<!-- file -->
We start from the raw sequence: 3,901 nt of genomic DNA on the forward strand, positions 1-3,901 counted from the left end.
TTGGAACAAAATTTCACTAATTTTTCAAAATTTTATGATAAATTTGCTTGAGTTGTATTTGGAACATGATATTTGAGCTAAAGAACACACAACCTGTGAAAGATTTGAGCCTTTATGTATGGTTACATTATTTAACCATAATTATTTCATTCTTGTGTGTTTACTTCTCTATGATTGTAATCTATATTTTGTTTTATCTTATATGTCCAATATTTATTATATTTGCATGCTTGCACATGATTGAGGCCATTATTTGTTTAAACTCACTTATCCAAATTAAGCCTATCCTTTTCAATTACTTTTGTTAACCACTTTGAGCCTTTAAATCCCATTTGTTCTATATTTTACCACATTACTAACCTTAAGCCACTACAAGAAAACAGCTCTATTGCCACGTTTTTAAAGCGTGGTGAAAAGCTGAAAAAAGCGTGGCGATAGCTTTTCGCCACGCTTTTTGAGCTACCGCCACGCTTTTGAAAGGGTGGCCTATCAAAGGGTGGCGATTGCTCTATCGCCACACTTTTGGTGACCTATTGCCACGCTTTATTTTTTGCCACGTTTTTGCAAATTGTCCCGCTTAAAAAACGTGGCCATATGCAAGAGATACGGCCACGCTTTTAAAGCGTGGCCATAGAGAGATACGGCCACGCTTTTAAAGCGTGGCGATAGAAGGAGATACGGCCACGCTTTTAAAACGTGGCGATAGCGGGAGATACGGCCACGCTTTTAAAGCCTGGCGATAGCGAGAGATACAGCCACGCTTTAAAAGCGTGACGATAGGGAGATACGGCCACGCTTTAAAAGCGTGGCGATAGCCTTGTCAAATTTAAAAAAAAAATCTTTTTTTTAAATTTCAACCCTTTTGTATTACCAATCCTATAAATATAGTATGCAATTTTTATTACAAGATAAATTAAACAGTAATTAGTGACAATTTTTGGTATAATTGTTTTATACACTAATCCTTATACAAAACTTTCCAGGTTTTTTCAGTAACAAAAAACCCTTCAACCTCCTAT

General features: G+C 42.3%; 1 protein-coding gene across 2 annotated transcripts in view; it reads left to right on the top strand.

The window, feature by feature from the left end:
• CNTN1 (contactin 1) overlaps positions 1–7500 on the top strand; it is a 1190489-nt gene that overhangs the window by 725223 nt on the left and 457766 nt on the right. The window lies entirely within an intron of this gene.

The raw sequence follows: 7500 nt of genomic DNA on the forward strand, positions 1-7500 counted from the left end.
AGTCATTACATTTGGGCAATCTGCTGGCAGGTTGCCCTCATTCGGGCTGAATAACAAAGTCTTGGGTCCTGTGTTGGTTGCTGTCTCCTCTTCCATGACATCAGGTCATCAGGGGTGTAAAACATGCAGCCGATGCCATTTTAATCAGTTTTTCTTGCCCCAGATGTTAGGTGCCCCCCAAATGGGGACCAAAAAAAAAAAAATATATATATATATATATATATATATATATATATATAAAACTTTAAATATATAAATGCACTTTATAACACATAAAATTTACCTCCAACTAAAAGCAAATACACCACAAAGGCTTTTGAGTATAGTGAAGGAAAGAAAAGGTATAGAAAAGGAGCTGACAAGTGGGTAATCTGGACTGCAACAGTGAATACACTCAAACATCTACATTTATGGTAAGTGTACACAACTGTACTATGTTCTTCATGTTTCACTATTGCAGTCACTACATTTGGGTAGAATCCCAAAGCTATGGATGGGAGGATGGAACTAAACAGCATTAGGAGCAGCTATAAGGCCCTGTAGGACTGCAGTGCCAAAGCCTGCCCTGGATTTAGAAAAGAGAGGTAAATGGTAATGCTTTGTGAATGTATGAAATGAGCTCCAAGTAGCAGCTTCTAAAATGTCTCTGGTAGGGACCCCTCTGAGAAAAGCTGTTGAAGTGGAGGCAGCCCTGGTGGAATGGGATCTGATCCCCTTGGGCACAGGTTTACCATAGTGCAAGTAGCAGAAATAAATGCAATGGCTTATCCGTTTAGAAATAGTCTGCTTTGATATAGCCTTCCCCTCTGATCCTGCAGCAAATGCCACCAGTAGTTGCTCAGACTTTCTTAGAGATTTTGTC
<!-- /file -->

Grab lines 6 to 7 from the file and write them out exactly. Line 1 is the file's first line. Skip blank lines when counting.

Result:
The raw sequence follows: 7500 nt of genomic DNA on the forward strand, positions 1-7500 counted from the left end.
AGTCATTACATTTGGGCAATCTGCTGGCAGGTTGCCCTCATTCGGGCTGAATAACAAAGTCTTGGGTCCTGTGTTGGTTGCTGTCTCCTCTTCCATGACATCAGGTCATCAGGGGTGTAAAACATGCAGCCGATGCCATTTTAATCAGTTTTTCTTGCCCCAGATGTTAGGTGCCCCCCAAATGGGGACCAAAAAAAAAAAAATATATATATATATATATATATATATATATATATATAAAACTTTAAATATATAAATGCACTTTATAACACATAAAATTTACCTCCAACTAAAAGCAAATACACCACAAAGGCTTTTGAGTATAGTGAAGGAAAGAAAAGGTATAGAAAAGGAGCTGACAAGTGGGTAATCTGGACTGCAACAGTGAATACACTCAAACATCTACATTTATGGTAAGTGTACACAACTGTACTATGTTCTTCATGTTTCACTATTGCAGTCACTACATTTGGGTAGAATCCCAAAGCTATGGATGGGAGGATGGAACTAAACAGCATTAGGAGCAGCTATAAGGCCCTGTAGGACTGCAGTGCCAAAGCCTGCCCTGGATTTAGAAAAGAGAGGTAAATGGTAATGCTTTGTGAATGTATGAAATGAGCTCCAAGTAGCAGCTTCTAAAATGTCTCTGGTAGGGACCCCTCTGAGAAAAGCTGTTGAAGTGGAGGCAGCCCTGGTGGAATGGGATCTGATCCCCTTGGGCACAGGTTTACCATAGTGCAAGTAGCAGAAATAAATGCAATGGCTTATCCGTTTAGAAATAGTCTGCTTTGATATAGCCTTCCCCTCTGATCCTGCAGCAAATGCCACCAGTAGTTGCTCAGACTTTCTTAGAGATTTTGTC